This study illuminates the potential service needs and response options for human trafficking survivors from the viewpoints of diverse stakeholders in Ethiopia. Our results suggest a need for medical care, economic and job opportunities, legal advocacy, and mental health services, with a particular priority focus on mental health. Interventions should be developed at both the individual level and the system level, should be integrative and comprehensive, and should harness preexisting community strengths such as Ethiopia’s “social healing system,” health extension workers, and mobile technology. Future work should build on the findings of this study by assessing the needs of larger and more diverse samples (including human trafficking survivors), focusing on domestic as well as international trafficking, and developing and testing comprehensive interventions for the Ethiopian context.

Availability of data and materials

Data sharing is not applicable to this article as no datasets were generated or analyzed during the current study.



Human Immunodeficiency Virus


Institutional Review Board


World Health Organization Mental Health Gap Action Plan


Non-Governmental Organization


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The authors would like to acknowledge the contributions of Shambel Shiferaw.


This study was support by funding provided by the University of Michigan EM-PACE travel grant.

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Authors and Affiliations



KC and MMK conceived the study, collected data, compiled and analyzed the data, and wrote the first draft of the manuscript. DB collected data, compiled and analyzed the data, and revised the manuscript. MK collected data and revised the manuscript. SAB and LB compiled and analyzed the data and revised the manuscript. All authors read and approved the final manuscript.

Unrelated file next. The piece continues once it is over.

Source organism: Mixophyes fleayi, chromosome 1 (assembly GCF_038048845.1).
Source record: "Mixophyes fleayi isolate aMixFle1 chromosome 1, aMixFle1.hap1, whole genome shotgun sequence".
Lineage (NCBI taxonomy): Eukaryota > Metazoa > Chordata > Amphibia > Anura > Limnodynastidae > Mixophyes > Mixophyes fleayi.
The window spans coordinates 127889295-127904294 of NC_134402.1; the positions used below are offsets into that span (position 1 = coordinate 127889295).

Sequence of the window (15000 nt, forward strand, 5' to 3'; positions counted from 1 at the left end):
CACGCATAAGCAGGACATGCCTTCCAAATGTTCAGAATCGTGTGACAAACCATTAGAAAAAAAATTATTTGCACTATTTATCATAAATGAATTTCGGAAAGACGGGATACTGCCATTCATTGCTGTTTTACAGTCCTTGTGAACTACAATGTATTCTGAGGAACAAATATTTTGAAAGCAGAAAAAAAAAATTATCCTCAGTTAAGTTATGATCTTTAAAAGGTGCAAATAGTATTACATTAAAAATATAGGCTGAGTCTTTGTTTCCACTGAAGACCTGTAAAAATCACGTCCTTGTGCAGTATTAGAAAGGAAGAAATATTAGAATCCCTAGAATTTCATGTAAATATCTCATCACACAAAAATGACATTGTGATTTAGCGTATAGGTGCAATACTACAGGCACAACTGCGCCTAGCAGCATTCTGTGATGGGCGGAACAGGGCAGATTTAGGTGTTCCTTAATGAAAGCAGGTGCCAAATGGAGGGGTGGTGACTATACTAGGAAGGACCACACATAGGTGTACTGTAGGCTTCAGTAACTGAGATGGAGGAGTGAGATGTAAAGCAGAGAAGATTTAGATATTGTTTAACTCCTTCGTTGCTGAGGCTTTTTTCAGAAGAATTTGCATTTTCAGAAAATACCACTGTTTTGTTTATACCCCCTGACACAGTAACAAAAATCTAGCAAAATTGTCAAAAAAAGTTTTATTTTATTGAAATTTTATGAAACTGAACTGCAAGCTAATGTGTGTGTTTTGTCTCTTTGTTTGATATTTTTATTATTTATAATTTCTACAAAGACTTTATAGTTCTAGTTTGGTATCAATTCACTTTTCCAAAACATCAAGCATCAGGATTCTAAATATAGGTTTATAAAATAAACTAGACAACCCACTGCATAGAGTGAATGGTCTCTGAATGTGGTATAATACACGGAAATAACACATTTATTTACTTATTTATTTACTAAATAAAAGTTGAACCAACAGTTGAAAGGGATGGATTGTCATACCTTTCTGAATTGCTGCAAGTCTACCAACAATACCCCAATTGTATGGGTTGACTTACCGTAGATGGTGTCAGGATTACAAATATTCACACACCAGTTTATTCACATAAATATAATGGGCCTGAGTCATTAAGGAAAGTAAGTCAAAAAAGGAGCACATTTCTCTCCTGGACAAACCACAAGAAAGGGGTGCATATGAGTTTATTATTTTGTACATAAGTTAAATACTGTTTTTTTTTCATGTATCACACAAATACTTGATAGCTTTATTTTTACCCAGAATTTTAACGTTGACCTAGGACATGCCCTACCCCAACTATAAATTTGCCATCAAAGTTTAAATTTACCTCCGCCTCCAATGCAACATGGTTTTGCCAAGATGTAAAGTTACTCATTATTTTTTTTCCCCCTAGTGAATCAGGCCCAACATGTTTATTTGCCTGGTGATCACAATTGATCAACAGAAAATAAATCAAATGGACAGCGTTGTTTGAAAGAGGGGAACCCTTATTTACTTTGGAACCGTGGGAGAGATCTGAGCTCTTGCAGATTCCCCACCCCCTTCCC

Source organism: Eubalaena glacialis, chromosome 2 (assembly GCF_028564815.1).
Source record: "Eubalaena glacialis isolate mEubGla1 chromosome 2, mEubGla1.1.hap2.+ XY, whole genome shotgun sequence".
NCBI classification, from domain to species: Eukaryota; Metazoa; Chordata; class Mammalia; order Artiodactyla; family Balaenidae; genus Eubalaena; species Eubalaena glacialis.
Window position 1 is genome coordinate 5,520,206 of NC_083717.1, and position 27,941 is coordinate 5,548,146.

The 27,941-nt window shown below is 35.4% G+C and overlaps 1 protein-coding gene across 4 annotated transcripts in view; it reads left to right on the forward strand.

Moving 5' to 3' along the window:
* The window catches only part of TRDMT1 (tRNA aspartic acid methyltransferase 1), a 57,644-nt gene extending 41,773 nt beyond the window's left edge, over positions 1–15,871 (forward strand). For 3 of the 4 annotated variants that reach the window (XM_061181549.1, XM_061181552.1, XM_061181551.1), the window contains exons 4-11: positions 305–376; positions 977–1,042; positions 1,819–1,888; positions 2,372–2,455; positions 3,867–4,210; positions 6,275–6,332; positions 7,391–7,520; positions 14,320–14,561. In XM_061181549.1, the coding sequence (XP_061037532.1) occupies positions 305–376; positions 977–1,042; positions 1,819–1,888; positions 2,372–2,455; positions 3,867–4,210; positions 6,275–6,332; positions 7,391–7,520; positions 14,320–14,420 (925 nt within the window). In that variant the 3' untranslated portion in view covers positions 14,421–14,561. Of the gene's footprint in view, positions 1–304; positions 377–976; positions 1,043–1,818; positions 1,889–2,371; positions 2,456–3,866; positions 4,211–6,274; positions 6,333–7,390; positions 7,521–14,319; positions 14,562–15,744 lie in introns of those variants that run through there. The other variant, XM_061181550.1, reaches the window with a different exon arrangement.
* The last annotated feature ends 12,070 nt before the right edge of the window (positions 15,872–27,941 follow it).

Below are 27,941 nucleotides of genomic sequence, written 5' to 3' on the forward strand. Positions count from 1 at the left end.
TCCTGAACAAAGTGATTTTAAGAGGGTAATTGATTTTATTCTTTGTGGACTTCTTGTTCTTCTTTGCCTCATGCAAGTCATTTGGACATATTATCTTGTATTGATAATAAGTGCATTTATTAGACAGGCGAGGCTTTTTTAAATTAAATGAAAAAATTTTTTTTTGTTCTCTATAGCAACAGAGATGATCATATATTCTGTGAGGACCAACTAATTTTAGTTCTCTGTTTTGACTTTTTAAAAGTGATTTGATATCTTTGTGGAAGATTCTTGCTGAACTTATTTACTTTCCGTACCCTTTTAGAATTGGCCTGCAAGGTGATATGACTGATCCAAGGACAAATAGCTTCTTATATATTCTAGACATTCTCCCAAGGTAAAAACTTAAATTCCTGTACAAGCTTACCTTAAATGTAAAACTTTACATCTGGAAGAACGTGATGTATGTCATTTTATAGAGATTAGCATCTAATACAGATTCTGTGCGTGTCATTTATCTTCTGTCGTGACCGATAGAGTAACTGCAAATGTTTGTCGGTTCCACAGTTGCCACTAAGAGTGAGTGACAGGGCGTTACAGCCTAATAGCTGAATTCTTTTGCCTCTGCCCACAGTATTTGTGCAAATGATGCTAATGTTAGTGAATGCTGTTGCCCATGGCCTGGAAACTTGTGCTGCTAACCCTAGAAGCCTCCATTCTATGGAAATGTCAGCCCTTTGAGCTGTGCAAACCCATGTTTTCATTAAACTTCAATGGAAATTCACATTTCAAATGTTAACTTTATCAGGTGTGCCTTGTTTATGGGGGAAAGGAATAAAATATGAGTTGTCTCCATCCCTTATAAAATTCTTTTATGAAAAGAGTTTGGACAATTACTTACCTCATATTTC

Authors’ information

Kristen R. Choi, PhD, MS, RN is an Assistant Professor at the University of California Los Angeles School of Nursing in Los Angeles, CA, USA. Dana C. Beck, FNP-BC is a PhD student at the University of Michigan School of Nursing in Ann Arbor, MI, USA. Munmun A. Khan, MPH is a Health Policy Analyst in Atlanta, GA, USA. Sue Anne Bell, PhD, FNP-BC is an Assistant Professor at the University of Michigan School of Nursing in Ann Arbor, MI, USA. Lemlem Beza, RN, MSc is a Senior Lecturer at Addis Ababa University School of Medicine in Addis Ababa, Ethiopia. Michelle L. Munro-Kramer, PhD, CNM, FNP-BC is an Assistant Professor at the University of Michigan School of Nursing in Ann Arbor, MI, USA.

Corresponding author

Correspondence to Michelle L. Munro-Kramer.

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This study was initially considered exempt from Institutional Review Board (IRB) regulation because it involved interviews in which human subjects could not be identified directly or through identifiers linked to the subjects. For the data collected in the spring of 2016 we received ethical approval from the University of Michigan Health Sciences and Behavioral Sciences IRB [HUM00113823] and Aksum University. Comprehensive written consent was received from all participants.

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Choi, K.R., Beck, D.C., Khan, M.A. et al. A qualitative needs assessment of human trafficking in Ethiopia: recommendations for a comprehensive, coordinated response. Int J Equity Health 19, 37 (2020).